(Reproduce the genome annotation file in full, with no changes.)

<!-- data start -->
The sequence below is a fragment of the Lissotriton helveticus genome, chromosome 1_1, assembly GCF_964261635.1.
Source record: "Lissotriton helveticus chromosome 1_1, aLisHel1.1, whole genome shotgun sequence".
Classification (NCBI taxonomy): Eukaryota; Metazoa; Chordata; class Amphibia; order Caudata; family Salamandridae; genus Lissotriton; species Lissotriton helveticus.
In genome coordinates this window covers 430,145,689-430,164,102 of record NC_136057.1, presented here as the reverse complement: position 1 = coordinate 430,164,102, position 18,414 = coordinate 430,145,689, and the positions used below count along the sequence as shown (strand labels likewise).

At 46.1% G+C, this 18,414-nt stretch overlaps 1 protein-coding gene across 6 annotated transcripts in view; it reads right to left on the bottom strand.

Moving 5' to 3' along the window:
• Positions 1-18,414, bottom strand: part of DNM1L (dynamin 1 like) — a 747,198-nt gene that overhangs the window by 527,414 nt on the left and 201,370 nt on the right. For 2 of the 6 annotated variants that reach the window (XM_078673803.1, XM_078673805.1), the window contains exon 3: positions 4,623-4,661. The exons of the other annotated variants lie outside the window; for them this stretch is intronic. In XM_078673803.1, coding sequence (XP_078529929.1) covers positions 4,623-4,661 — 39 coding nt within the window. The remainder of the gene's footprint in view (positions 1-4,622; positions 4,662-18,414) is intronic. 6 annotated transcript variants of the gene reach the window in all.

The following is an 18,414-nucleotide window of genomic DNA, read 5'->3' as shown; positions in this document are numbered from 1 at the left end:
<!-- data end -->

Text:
The sequence below is a fragment of the Lissotriton helveticus genome, chromosome 1_1, assembly GCF_964261635.1.
Source record: "Lissotriton helveticus chromosome 1_1, aLisHel1.1, whole genome shotgun sequence".
Classification (NCBI taxonomy): Eukaryota; Metazoa; Chordata; class Amphibia; order Caudata; family Salamandridae; genus Lissotriton; species Lissotriton helveticus.
In genome coordinates this window covers 430,145,689-430,164,102 of record NC_136057.1, presented here as the reverse complement: position 1 = coordinate 430,164,102, position 18,414 = coordinate 430,145,689, and the positions used below count along the sequence as shown (strand labels likewise).

At 46.1% G+C, this 18,414-nt stretch overlaps 1 protein-coding gene across 6 annotated transcripts in view; it reads right to left on the bottom strand.

Moving 5' to 3' along the window:
• Positions 1-18,414, bottom strand: part of DNM1L (dynamin 1 like) — a 747,198-nt gene that overhangs the window by 527,414 nt on the left and 201,370 nt on the right. For 2 of the 6 annotated variants that reach the window (XM_078673803.1, XM_078673805.1), the window contains exon 3: positions 4,623-4,661. The exons of the other annotated variants lie outside the window; for them this stretch is intronic. In XM_078673803.1, coding sequence (XP_078529929.1) covers positions 4,623-4,661 — 39 coding nt within the window. The remainder of the gene's footprint in view (positions 1-4,622; positions 4,662-18,414) is intronic. 6 annotated transcript variants of the gene reach the window in all.

The following is an 18,414-nucleotide window of genomic DNA, read 5'->3' as shown; positions in this document are numbered from 1 at the left end: